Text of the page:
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DEPARTMENT OF THE ARMY
8TH BATTALION (175MM/8 Inch) (SP), 4TH ARTILLERY
APO San Francisco 96269
31 July 1970
|SUBJECT:||Operational Report-Lessons Learned, 8th Battalion (175MM/8 Inch) (SP), 4th Artillery, Period Ending 31 July 1970, RCS CSFP0R-65 (R2) (U)|
1. Operations: Significant Activities.
a. General(1) The 8th Battalion, 4th Artillery arrived in the Republic of Vietnam on 12 August 1967. The battalion has continuously engaged in combat operations since 15 August 1967.
(2) This is the twelfth Operational Report submitted by this organization.
(3) Organizational list and structure are attached as Inclosure 1.
b. Historical Data(1) Deployment and status of the 8th Battalion, 4th Artillery and its subordinate elements at the beginning of the reporting period (1 Feb 70) were as
UNIT LOCATION MISSION AND STATUS 8/4 GS-Rein 5th Battalion 4th Artillery HHB/8/4 YD223587
(4)On 18 May XXIV Corps 4-70 Course began. Eight students were graduated.
(5) On 18 May, Hixon CO, XXIV Corps Artillery, fired this unit?s 300,000th round at FSB C-2.
(6) On 26 May 108th Artillery Group conducted an inspection of the Battalion FDC. Results were satisfactory.
(7) On 8 June XXIV Corps FO Course 2-70 began. Eight students were graduated.
(8) On 22 June XXIV Corps FDO Course 5-70 began. Twelve students were graduated.
(9) On 6 July XXIV Corps FO Course 3-70 began. Three students were graduated.
(10) On 6 July MAJ Courtney E. Prisk assumed command of the 8th Battalion, 4th Artillery from LTC Ross E. Duncan.
(11) On 9 July Task Force McNamera, a heavy artillery operation was commenced.
(12) On 15 July Task Force McNamera terminated. The operation was highly successful.
(13) On 20 July XXIV Corps FDO 6-70 began. Ten students were graduated.
(14) On 25 July LTC Paul R. Buckley assumed command of the 8th Battalion, 4th Artillery from MAJ Courtney B. Prisk.
(15) During the reporting period this battalion administered the FM 6-94 Gunnerís Test to all gunners and assistant gunners.
(16) During the reporting period this battalion and its elements came under enemy attacks by fire 66 times.
(17) During the reporting period this battalion destroyed 213 bunkers and was credited with 111 enemy KIA confirmed.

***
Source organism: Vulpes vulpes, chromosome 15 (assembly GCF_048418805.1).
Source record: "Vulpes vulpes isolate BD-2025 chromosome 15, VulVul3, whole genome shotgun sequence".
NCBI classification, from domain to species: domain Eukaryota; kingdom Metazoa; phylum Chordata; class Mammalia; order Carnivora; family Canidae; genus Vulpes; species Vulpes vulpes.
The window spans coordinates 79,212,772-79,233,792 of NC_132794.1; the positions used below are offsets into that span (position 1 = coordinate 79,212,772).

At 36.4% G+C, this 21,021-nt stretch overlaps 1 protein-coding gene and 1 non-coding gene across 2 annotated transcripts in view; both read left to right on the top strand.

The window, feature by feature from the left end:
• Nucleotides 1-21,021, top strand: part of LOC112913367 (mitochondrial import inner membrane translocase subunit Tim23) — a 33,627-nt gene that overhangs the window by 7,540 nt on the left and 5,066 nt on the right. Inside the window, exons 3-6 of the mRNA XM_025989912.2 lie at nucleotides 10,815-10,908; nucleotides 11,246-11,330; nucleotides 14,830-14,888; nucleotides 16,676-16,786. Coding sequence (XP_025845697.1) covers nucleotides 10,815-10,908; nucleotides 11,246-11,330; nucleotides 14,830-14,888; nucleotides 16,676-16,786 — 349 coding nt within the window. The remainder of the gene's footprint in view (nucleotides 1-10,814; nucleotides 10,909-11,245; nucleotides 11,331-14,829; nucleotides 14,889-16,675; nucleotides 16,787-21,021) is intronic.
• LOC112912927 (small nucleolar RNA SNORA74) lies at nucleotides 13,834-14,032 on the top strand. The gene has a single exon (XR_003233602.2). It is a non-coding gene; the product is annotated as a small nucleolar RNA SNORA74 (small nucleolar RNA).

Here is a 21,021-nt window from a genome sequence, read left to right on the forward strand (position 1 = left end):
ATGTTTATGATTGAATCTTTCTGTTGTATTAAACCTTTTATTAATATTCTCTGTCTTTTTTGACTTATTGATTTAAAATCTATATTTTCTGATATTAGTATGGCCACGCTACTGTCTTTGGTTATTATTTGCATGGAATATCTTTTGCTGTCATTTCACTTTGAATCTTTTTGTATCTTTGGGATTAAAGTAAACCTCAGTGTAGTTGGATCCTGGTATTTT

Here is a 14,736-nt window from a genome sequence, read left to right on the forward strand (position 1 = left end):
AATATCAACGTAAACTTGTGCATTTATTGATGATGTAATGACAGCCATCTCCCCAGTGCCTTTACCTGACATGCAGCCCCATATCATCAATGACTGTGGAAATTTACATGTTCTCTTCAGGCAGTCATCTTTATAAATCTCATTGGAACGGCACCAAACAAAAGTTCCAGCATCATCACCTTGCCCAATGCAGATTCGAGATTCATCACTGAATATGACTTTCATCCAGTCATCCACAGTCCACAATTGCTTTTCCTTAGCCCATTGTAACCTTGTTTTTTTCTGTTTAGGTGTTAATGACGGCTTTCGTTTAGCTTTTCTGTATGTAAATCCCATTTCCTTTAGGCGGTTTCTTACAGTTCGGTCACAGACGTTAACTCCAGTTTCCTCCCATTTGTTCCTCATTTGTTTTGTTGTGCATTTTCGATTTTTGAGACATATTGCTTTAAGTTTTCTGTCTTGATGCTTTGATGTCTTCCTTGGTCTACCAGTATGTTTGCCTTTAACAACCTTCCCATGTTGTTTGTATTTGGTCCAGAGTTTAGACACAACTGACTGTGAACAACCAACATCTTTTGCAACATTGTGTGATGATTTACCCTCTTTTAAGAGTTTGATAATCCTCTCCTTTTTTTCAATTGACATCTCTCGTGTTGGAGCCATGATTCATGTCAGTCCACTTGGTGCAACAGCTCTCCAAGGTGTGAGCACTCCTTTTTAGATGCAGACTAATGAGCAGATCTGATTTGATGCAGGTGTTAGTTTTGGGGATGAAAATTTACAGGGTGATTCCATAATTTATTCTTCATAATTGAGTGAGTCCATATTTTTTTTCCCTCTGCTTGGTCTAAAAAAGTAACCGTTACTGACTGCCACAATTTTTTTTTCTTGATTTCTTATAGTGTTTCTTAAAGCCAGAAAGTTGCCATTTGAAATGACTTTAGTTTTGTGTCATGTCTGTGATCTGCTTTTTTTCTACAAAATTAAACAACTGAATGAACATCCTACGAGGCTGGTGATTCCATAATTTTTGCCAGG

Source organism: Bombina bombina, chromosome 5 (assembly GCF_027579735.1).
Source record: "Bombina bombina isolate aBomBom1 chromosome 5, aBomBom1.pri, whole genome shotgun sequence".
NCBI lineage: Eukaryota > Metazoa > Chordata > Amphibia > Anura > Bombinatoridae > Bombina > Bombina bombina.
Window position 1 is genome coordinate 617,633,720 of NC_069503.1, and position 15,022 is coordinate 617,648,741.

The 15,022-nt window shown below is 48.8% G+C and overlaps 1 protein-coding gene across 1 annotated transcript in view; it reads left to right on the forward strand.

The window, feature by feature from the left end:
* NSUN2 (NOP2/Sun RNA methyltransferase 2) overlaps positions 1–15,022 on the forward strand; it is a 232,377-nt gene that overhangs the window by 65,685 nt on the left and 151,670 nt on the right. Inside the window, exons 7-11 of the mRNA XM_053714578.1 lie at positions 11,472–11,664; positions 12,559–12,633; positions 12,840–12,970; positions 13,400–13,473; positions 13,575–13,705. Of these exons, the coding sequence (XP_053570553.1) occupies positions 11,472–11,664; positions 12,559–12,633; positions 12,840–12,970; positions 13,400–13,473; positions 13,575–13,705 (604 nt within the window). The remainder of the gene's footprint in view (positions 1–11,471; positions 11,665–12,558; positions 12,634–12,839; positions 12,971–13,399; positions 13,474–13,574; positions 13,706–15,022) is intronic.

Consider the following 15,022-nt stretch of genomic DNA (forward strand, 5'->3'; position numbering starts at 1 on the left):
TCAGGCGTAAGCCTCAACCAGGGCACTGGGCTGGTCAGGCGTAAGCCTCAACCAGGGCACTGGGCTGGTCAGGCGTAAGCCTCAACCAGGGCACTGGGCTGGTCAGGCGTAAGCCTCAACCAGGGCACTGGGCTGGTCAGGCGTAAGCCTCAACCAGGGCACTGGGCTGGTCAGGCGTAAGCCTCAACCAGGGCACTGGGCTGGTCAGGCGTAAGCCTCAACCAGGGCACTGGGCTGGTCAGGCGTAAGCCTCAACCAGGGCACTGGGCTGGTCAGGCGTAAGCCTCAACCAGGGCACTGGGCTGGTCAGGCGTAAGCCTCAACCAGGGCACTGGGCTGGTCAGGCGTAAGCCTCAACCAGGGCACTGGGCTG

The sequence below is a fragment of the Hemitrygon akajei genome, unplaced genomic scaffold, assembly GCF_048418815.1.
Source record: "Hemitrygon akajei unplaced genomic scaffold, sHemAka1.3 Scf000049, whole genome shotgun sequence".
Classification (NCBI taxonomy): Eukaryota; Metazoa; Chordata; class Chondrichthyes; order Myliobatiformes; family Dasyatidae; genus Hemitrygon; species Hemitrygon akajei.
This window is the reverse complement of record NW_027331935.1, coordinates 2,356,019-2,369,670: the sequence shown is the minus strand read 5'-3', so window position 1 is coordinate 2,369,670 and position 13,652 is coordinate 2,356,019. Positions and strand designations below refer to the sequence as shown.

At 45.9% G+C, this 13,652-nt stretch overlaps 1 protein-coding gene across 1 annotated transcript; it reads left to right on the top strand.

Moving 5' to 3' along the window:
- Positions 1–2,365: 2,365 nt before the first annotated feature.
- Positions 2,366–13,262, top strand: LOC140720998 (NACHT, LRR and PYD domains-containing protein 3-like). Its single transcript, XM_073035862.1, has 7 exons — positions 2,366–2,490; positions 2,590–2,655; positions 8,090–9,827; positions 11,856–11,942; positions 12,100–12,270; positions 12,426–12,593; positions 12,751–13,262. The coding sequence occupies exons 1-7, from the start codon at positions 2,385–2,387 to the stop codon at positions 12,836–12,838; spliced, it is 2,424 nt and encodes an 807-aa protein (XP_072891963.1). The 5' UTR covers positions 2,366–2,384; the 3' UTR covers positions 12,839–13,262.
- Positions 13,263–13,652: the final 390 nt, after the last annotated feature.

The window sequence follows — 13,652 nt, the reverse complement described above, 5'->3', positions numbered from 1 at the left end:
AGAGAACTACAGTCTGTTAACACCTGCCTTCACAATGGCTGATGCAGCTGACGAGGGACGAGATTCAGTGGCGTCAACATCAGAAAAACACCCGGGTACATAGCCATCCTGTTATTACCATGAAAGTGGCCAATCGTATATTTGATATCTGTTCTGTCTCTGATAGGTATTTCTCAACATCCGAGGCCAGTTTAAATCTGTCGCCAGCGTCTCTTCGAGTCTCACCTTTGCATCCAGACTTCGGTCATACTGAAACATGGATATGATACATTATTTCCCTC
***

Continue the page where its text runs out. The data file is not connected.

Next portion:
(18) During the reporting period this battalion continued its progress in development of the ARVN Heavy Artillery Training Program. The training program itself, lesson plans and a prepared briefing have been translated into Vietnamese.
(19) Missions and rounds fired during the reporting period:
BATTERY MAY JUNE JULY A/8/4 1213 msn
B/8/4 1117 msn
C/8/4 1412 msn
Total: 3742 msn
(20) The cumulative total of rounds fired by this battalion since arrival in country through 312400H July 1970 is 333,064.
(21) Deployment and status of the 8th Battalion, 4th Artillery and it subordinate units at the end of the reporting period (31 July 1970) were as follows:
UNIT LOCATION MISSION AND STATUS 8/4 OS-Rein 5th Battalion, 4th Artillery HHB/8/4 TD223587
c. Training: In addition to continuing its normal 24 hour operational capability, this battalion conducted a total of 135 hours of scheduled training for all personnel. Emphasis was placed on automatic weapons training, replacement training, and training for gunners and assistant gunners. A battalion firing battery inspection team continued its operations.
d. Observation: During this reporting period this battalion provided five forward observer teams to ground forces in Northern I Corps. These teams consisted of a forward observer, a recon sergeant, and a radio telephone operator, included assignments to FSB Sarge, Hill 950, and three permanent assignments to 3/5 Cavalry Squadron.
e. Logistics:(1) During the reporting period this battalion was engaged in extensive area improvement and a building program at FSB C-2. Personnel bunkers and a large unit mess hall were completed. The battalion headquarters bunker was improved with sidewalks and better waterproofing.
(2) The average daily deadline rate for the reporting period was computed using the number of vehicles on hand, with the exception of wheeled vehicles. The deadline rate for wheeled vehicles was computed utilizing the number of vehicles authorized. The average daily deadline rates were as follows:
ITEM PER CENT SP Artillery, 175M and 8 Inch 15.8% Other Tracked Vehicles 30.2% Wheeled Vehicles 17.1% FADAC Generators 1.4%